A University of California, San Francisco, program aimed at helping hospitals transition patients to their homes reduced hospital readmissions of older heart failure patients by nearly a third, according to a UCSF press release last week.
UCSF's Heart Failure Program showed that only 16 percent of the hospital's heart failure patients were readmitted within a month after discharge, down from 23 percent in 2006. The national average for 30-day readmission is 25 percent.
That difference of 40 patients who were not readmitted, the hospital says, saved Medicare $1 million per year, as well as freed up beds for other patients and kept patients happier at home instead of in the hospital.
"The biggest challenge has been breaking down all the silos to create a continuity of care," said Eileen Brinker, UCSF nurse coordinator, in the press release.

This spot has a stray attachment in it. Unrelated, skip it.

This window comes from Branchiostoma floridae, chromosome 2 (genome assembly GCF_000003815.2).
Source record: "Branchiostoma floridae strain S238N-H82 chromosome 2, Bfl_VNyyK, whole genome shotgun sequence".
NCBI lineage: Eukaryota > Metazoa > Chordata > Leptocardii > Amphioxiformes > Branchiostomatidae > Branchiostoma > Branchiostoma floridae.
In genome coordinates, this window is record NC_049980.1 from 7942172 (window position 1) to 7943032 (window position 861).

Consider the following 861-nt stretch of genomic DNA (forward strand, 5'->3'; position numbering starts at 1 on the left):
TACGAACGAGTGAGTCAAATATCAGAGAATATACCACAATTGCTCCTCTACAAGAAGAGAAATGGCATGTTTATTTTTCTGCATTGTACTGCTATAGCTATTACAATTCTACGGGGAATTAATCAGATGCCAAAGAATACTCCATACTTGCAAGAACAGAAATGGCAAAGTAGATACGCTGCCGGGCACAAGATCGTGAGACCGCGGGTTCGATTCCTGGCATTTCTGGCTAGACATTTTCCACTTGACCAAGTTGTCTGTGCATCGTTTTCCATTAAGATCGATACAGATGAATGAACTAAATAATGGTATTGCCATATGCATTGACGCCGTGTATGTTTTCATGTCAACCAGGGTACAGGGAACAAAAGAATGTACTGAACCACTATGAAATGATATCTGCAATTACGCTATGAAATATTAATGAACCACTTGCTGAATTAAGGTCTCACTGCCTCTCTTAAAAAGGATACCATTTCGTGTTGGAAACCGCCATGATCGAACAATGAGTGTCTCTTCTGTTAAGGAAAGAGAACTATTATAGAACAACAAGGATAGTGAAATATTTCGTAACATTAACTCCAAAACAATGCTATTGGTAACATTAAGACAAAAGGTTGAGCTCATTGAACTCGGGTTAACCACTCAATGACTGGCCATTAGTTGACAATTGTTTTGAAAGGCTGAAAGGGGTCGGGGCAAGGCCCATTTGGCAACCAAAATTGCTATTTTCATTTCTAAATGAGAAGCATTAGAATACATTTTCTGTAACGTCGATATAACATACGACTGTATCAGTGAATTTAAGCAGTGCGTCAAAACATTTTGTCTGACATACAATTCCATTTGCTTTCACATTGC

Nurse coordinators, a multidisciplinary heart failure team, and other health providers in the community work together after the patient's discharge. In addition, the program focuses on a teach-back method in which providers explain disease management instructions to patients and ask them to repeat it back to them before leaving the hospital.
Another study by Harvard University last month indicated that informing patients can cut readmissions by nearly 20 percent. According to the Agency for Healthcare Research and Quality, 4.4 million preventable readmissions occur each year.
- check out the UCSF press release